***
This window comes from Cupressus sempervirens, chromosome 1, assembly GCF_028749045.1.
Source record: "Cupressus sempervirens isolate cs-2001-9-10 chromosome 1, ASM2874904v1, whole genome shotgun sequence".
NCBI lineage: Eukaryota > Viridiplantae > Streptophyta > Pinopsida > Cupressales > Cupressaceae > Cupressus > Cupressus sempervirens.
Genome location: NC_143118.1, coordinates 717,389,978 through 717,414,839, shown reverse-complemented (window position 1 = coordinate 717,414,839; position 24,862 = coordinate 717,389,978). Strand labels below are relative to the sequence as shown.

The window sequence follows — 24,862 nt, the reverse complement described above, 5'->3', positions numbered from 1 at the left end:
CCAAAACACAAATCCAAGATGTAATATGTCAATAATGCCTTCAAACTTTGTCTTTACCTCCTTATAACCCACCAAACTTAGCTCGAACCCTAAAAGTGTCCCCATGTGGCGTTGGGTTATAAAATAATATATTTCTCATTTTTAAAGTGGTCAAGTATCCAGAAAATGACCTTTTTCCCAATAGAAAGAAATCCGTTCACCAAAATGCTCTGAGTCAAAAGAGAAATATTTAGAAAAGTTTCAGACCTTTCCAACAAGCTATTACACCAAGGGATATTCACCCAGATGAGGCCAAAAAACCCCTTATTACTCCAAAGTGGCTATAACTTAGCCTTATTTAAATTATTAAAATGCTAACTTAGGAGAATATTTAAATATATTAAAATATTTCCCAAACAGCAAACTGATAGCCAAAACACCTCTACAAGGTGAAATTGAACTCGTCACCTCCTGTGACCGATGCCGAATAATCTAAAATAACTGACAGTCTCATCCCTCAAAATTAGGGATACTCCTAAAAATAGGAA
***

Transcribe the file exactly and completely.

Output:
This window comes from Cupressus sempervirens, chromosome 1, assembly GCF_028749045.1.
Source record: "Cupressus sempervirens isolate cs-2001-9-10 chromosome 1, ASM2874904v1, whole genome shotgun sequence".
NCBI lineage: Eukaryota > Viridiplantae > Streptophyta > Pinopsida > Cupressales > Cupressaceae > Cupressus > Cupressus sempervirens.
Genome location: NC_143118.1, coordinates 717,389,978 through 717,414,839, shown reverse-complemented (window position 1 = coordinate 717,414,839; position 24,862 = coordinate 717,389,978). Strand labels below are relative to the sequence as shown.

The window sequence follows — 24,862 nt, the reverse complement described above, 5'->3', positions numbered from 1 at the left end:
CCAAAACACAAATCCAAGATGTAATATGTCAATAATGCCTTCAAACTTTGTCTTTACCTCCTTATAACCCACCAAACTTAGCTCGAACCCTAAAAGTGTCCCCATGTGGCGTTGGGTTATAAAATAATATATTTCTCATTTTTAAAGTGGTCAAGTATCCAGAAAATGACCTTTTTCCCAATAGAAAGAAATCCGTTCACCAAAATGCTCTGAGTCAAAAGAGAAATATTTAGAAAAGTTTCAGACCTTTCCAACAAGCTATTACACCAAGGGATATTCACCCAGATGAGGCCAAAAAACCCCTTATTACTCCAAAGTGGCTATAACTTAGCCTTATTTAAATTATTAAAATGCTAACTTAGGAGAATATTTAAATATATTAAAATATTTCCCAAACAGCAAACTGATAGCCAAAACACCTCTACAAGGTGAAATTGAACTCGTCACCTCCTGTGACCGATGCCGAATAATCTAAAATAACTGACAGTCTCATCCCTCAAAATTAGGGATACTCCTAAAAATAGGAA